Mercedes is adding a subscription fee to their electric vehicles that will increase horsepower and torque. It's happening. Late-stage capitalism is going to have people paying a monthly fee to improve the performance of a car they already bought. pic.twitter.com/7rHIkolC9R
— Fifty Shades of Whey (@davenewworld_2) November 22, 2022
Everyone is getting poorer, including rich people and companies.
As this situation continues, these corporations are going to start squeezing people more and more. They kind of have to, because serious downsizing of large companies is virtually impossible – especially when you don’t have the option of selling parts of the company to other companies because all other companies are also broke.
You’re going to see this sort of squeezing first from German companies, as The Big Squeeze hit Germany first. But the Germany problem is going to spread everywhere. As we’ve said over and over again, energy is an international market, so unless a country is buying energy from a sanctioned country, the price rises from energy sanctions on countries affect every country.
How would you feel about paying $5 each month for the ability to lock and unlock your car from a distance through an app? What about a $25-per-month charge for advanced cruise control or $10 to access heated seats? What if those charges continued long after your car was paid off?
As vehicles become increasingly connected to the internet, car companies aim to rake in billions by having customers pay monthly or annual subscriptions to access certain features. Not content with the relatively low-margin business of building and selling cars, automakers are eager to pull down Silicon Valley-style profits.
But unlike with Netflix, you won’t be able to use your ex-girlfriend’s uncle’s login in your new BMW. And car buyers don’t seem too thrilled about the idea.
For automakers, the advantage of this model is clear. Not only do they get a stream of recurring revenue for years after an initial purchase, they can hope to maintain a longer-term relationship with the customer and build brand loyalty, said Kristin Kolodge, vice president and head of auto benchmarking and mobility development at J.D. Power.
This approach can also allow carmakers to streamline manufacturing by building cars to more uniform specifications, Mark Wakefield, who runs the automotive and industrial practice at the consulting firm AlixPartners, told Insider. Down the line, owners can add on the features they want à la carte.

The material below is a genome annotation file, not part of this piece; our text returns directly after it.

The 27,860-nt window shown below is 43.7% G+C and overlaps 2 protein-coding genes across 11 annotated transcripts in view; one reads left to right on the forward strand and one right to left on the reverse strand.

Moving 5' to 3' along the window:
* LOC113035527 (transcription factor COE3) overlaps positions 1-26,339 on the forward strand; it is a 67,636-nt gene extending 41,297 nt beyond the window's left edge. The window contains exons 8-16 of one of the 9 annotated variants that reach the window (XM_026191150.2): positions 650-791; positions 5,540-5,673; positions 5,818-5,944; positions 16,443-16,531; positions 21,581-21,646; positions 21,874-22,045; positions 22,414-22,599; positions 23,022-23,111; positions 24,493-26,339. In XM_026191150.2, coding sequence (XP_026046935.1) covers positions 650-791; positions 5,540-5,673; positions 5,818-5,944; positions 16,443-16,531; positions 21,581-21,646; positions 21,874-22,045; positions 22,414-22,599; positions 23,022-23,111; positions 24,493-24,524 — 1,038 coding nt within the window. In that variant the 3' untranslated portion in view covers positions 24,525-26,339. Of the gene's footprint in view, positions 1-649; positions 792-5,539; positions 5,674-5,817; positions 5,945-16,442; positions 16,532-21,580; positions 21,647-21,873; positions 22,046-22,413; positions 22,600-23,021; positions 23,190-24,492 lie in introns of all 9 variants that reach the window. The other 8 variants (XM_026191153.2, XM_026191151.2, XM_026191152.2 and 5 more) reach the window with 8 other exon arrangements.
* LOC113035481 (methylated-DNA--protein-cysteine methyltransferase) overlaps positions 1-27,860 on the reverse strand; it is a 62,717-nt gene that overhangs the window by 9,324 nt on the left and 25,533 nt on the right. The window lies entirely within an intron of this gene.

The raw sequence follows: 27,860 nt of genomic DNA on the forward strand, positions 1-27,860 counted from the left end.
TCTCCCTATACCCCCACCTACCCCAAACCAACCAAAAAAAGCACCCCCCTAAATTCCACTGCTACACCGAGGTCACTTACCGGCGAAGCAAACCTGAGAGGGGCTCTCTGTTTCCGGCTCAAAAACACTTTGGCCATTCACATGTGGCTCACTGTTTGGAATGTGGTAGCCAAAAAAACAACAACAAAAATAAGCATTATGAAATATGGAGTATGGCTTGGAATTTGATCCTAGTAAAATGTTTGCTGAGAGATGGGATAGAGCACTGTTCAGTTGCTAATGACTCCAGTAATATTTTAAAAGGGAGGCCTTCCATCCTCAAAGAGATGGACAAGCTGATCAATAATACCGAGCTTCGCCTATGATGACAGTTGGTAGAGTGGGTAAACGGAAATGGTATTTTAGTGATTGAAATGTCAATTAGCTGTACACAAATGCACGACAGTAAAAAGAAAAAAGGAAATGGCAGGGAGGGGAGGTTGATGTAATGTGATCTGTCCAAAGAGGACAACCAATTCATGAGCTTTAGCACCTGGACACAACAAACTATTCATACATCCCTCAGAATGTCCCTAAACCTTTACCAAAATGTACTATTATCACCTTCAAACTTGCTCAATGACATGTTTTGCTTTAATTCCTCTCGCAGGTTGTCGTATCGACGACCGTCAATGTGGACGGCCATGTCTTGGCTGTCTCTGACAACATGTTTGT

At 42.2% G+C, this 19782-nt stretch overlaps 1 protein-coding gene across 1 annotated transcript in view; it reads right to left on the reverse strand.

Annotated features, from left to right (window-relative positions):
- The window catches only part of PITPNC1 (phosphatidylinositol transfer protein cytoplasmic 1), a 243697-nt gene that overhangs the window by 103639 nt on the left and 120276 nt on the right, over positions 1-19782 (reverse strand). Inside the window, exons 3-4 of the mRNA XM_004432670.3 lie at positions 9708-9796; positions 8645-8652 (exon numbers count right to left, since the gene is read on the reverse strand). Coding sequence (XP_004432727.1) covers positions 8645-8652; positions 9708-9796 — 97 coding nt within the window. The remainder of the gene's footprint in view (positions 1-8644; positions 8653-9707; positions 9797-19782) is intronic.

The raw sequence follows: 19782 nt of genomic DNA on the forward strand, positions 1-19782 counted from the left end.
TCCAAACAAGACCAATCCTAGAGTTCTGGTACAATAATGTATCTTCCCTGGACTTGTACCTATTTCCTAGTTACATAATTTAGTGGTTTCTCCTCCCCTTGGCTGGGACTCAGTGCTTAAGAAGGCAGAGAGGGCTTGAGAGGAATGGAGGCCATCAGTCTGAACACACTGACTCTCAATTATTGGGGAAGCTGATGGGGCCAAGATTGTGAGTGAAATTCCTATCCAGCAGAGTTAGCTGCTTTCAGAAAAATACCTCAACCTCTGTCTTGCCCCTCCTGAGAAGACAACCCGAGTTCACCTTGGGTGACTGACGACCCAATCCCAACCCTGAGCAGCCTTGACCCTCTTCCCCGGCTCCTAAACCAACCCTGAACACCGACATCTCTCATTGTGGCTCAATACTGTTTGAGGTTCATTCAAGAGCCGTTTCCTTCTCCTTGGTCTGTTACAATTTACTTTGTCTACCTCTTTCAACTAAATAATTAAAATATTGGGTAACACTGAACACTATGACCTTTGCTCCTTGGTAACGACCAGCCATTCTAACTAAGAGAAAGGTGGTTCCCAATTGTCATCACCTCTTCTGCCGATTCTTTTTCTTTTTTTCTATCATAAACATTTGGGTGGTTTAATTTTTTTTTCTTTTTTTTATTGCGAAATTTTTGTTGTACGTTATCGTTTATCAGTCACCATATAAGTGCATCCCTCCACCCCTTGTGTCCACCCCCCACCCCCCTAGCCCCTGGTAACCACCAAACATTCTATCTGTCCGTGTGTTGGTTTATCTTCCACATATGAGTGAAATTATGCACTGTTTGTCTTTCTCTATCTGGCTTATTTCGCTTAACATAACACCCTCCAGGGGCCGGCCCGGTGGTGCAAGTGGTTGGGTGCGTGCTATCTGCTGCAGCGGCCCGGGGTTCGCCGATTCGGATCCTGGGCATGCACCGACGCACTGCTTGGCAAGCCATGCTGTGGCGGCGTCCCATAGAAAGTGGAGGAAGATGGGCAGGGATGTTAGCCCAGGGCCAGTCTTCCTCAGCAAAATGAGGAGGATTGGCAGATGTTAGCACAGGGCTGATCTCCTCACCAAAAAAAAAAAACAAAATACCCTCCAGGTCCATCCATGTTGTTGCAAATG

Some people may welcome the ability to only pay for the features they actually want, rather than a big bundle of add-ons. But car companies still haven’t figured out exactly what customers are willing to pay for, and what feels like a frustrating upcharge.
In 2019, BMW abandoned a plan to charge $80 per year for Apple CarPlay after widespread pushback. In December, Toyota said it would review a subscription plan that unintentionally paywalled use of the key fob for remote start.
“I think we’re going to see some interesting ebbs and flows of what really sticks,” Kolodge told Insider.
Automakers run the risk of making customers feel like they’re paying twice — once for a function to be built into a vehicle and again to activate it, Kolodge said. They may have more luck asking people to subscribe to brand-new services, rather than familiar features, she added.
Understandably, drivers aren’t nearly as excited about recurring fees as carmakers are.
An April study by Cox Automotive found that 75% of consumers are not willing to subscribe to most vehicle features. Drilling down deeper, 92% of respondents said heated and cooling seats should be included in a car’s up-front price, and 89% said the same for remote-start functions.
There is no plan to bring back Russian energy and there is no plan to bring back coal and other natural sources of energy. These people are telling you that following the cutting off of Russia, the plan is simply to build more windmills.
Turning cars into a service you have to pay for is just the first step in what is going to be a long process of companies squeezing the middle class to try to force them to choose between various things we grew up with as normal.
The people doing this think they’re being clever. There is no reason Germany needed to be dependent on Russia in the first place. They closed all their nuclear plants for no reason, and they have coal (everyone has coal). They made themselves dependent to try to change the weather (they want to turn the earth into a solid sheet of ice).
They think they are doing a Great Reset against you, and that they’re going to stop you from breeding, maybe kill you with vaccines and poisoned food, and then replace you with robots.
The big problem here is that Russia and China (along with their increasing number of allies) are not on board with this agenda. If the West destroys their own economy and population, all that does is put them in a worse situation to confront all these people they declared war on.